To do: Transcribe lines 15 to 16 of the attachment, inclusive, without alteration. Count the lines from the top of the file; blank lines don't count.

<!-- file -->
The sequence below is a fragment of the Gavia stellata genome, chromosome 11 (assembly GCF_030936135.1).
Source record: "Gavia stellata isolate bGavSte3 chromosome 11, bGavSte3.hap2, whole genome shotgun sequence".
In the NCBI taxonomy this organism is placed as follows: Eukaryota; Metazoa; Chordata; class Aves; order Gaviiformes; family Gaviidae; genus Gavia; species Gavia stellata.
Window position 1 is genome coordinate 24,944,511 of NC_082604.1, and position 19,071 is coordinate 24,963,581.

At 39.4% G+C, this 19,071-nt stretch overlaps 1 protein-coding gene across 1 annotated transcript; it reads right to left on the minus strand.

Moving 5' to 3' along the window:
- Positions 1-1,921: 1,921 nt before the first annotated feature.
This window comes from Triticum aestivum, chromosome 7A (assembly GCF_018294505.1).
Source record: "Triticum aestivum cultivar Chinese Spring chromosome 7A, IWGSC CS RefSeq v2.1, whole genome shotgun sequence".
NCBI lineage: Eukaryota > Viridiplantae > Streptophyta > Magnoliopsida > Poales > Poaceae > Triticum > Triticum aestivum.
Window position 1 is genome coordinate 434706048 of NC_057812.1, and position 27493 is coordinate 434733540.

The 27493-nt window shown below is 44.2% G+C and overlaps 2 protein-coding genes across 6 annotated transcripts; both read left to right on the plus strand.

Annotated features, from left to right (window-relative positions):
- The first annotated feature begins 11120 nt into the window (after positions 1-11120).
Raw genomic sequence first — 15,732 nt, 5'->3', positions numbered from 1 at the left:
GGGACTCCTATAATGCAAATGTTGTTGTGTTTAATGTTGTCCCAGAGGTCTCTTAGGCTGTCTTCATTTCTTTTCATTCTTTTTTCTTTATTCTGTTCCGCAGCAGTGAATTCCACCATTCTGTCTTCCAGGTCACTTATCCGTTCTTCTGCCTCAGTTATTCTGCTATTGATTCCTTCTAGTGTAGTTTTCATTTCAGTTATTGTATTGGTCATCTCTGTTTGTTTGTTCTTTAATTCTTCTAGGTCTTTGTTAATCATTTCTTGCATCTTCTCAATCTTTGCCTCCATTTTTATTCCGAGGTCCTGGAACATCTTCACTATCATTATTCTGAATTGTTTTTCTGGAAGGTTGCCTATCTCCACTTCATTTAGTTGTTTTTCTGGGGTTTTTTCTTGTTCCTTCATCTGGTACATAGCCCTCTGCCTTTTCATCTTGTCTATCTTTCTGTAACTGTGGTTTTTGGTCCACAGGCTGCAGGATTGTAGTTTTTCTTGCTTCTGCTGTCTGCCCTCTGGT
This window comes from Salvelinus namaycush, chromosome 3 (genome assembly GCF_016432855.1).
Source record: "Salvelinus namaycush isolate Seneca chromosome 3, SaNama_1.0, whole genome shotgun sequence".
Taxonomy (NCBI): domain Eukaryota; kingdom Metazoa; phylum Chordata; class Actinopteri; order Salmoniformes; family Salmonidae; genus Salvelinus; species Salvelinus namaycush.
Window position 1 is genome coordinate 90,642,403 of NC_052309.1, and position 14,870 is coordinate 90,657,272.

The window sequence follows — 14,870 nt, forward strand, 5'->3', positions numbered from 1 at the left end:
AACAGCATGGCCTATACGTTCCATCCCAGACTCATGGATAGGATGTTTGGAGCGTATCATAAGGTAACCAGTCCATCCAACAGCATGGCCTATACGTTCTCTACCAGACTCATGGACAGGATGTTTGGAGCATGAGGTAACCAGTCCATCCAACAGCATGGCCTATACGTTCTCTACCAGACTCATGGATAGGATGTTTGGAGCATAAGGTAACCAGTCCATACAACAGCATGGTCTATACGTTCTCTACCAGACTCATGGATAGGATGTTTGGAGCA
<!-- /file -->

Raw genomic sequence first — 15,732 nt, 5'->3', positions numbered from 1 at the left:
GGGACTCCTATAATGCAAATGTTGTTGTGTTTAATGTTGTCCCAGAGGTCTCTTAGGCTGTCTTCATTTCTTTTCATTCTTTTTTCTTTATTCTGTTCCGCAGCAGTGAATTCCACCATTCTGTCTTCCAGGTCACTTATCCGTTCTTCTGCCTCAGTTATTCTGCTATTGATTCCTTCTAGTGTAGTTTTCATTTCAGTTATTGTATTGGTCATCTCTGTTTGTTTGTTCTTTAATTCTTCTAGGTCTTTGTTAATCATTTCTTGCATCTTCTCAATCTTTGCCTCCATTTTTATTCCGAGGTCCTGGAACATCTTCACTATCATTATTCTGAATTGTTTTTCTGGAAGGTTGCCTATCTCCACTTCATTTAGTTGTTTTTCTGGGGTTTTTTCTTGTTCCTTCATCTGGTACATAGCCCTCTGCCTTTTCATCTTGTCTATCTTTCTGTAACTGTGGTTTTTGGTCCACAGGCTGCAGGATTGTAGTTTTTCTTGCTTCTGCTGTCTGCCCTCTGGT